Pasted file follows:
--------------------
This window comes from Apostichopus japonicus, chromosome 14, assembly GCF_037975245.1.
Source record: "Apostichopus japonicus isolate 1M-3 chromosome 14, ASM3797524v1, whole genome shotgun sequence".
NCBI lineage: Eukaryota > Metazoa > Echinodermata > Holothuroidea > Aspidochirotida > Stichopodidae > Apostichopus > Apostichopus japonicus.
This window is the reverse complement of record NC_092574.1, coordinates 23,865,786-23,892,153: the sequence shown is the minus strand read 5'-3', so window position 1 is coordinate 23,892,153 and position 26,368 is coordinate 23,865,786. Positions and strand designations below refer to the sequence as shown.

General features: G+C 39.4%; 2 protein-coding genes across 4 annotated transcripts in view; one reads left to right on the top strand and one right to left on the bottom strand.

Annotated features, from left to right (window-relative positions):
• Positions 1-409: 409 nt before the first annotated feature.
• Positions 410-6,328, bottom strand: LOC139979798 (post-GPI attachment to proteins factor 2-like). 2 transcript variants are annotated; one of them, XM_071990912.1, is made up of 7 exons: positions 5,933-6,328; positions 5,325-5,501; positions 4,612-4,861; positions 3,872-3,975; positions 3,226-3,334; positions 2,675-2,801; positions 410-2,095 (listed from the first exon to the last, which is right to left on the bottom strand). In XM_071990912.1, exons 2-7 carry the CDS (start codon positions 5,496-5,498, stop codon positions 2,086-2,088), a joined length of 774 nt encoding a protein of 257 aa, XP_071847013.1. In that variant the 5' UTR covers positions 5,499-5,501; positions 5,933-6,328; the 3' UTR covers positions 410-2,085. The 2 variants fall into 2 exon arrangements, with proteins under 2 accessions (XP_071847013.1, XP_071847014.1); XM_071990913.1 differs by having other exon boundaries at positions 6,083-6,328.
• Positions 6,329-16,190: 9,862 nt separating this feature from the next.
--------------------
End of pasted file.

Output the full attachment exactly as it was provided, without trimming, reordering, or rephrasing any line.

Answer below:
This window comes from Apostichopus japonicus, chromosome 14, assembly GCF_037975245.1.
Source record: "Apostichopus japonicus isolate 1M-3 chromosome 14, ASM3797524v1, whole genome shotgun sequence".
NCBI lineage: Eukaryota > Metazoa > Echinodermata > Holothuroidea > Aspidochirotida > Stichopodidae > Apostichopus > Apostichopus japonicus.
This window is the reverse complement of record NC_092574.1, coordinates 23,865,786-23,892,153: the sequence shown is the minus strand read 5'-3', so window position 1 is coordinate 23,892,153 and position 26,368 is coordinate 23,865,786. Positions and strand designations below refer to the sequence as shown.

General features: G+C 39.4%; 2 protein-coding genes across 4 annotated transcripts in view; one reads left to right on the top strand and one right to left on the bottom strand.

Annotated features, from left to right (window-relative positions):
• Positions 1-409: 409 nt before the first annotated feature.
• Positions 410-6,328, bottom strand: LOC139979798 (post-GPI attachment to proteins factor 2-like). 2 transcript variants are annotated; one of them, XM_071990912.1, is made up of 7 exons: positions 5,933-6,328; positions 5,325-5,501; positions 4,612-4,861; positions 3,872-3,975; positions 3,226-3,334; positions 2,675-2,801; positions 410-2,095 (listed from the first exon to the last, which is right to left on the bottom strand). In XM_071990912.1, exons 2-7 carry the CDS (start codon positions 5,496-5,498, stop codon positions 2,086-2,088), a joined length of 774 nt encoding a protein of 257 aa, XP_071847013.1. In that variant the 5' UTR covers positions 5,499-5,501; positions 5,933-6,328; the 3' UTR covers positions 410-2,085. The 2 variants fall into 2 exon arrangements, with proteins under 2 accessions (XP_071847013.1, XP_071847014.1); XM_071990913.1 differs by having other exon boundaries at positions 6,083-6,328.
• Positions 6,329-16,190: 9,862 nt separating this feature from the next.